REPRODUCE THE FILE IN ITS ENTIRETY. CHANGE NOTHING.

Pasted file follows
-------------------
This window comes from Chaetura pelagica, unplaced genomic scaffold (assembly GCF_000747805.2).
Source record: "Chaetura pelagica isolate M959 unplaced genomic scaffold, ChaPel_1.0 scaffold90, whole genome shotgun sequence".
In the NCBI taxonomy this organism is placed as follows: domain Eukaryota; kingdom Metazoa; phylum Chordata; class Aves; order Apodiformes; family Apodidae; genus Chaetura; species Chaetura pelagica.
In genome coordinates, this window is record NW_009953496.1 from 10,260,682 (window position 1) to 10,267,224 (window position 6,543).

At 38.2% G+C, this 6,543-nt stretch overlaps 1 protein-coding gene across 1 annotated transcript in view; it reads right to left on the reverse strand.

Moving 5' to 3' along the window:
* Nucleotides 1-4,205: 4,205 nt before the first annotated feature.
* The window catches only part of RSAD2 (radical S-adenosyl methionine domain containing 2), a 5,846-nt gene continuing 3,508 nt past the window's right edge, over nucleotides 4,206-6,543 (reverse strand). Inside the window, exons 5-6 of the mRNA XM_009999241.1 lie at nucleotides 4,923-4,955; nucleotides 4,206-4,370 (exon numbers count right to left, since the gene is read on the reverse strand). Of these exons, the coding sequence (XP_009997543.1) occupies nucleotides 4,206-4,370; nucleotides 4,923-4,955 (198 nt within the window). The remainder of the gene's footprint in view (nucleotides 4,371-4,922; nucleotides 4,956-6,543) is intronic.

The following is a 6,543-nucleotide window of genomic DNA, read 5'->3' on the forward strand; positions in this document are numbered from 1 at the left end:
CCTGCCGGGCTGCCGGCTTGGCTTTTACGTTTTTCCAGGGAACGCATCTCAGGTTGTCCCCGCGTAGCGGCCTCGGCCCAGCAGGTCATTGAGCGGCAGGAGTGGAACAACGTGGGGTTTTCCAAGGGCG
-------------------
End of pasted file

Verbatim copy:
This window comes from Chaetura pelagica, unplaced genomic scaffold (assembly GCF_000747805.2).
Source record: "Chaetura pelagica isolate M959 unplaced genomic scaffold, ChaPel_1.0 scaffold90, whole genome shotgun sequence".
In the NCBI taxonomy this organism is placed as follows: domain Eukaryota; kingdom Metazoa; phylum Chordata; class Aves; order Apodiformes; family Apodidae; genus Chaetura; species Chaetura pelagica.
In genome coordinates, this window is record NW_009953496.1 from 10,260,682 (window position 1) to 10,267,224 (window position 6,543).

At 38.2% G+C, this 6,543-nt stretch overlaps 1 protein-coding gene across 1 annotated transcript in view; it reads right to left on the reverse strand.

Moving 5' to 3' along the window:
* Nucleotides 1-4,205: 4,205 nt before the first annotated feature.
* The window catches only part of RSAD2 (radical S-adenosyl methionine domain containing 2), a 5,846-nt gene continuing 3,508 nt past the window's right edge, over nucleotides 4,206-6,543 (reverse strand). Inside the window, exons 5-6 of the mRNA XM_009999241.1 lie at nucleotides 4,923-4,955; nucleotides 4,206-4,370 (exon numbers count right to left, since the gene is read on the reverse strand). Of these exons, the coding sequence (XP_009997543.1) occupies nucleotides 4,206-4,370; nucleotides 4,923-4,955 (198 nt within the window). The remainder of the gene's footprint in view (nucleotides 4,371-4,922; nucleotides 4,956-6,543) is intronic.

The following is a 6,543-nucleotide window of genomic DNA, read 5'->3' on the forward strand; positions in this document are numbered from 1 at the left end:
CCTGCCGGGCTGCCGGCTTGGCTTTTACGTTTTTCCAGGGAACGCATCTCAGGTTGTCCCCGCGTAGCGGCCTCGGCCCAGCAGGTCATTGAGCGGCAGGAGTGGAACAACGTGGGGTTTTCCAAGGGCG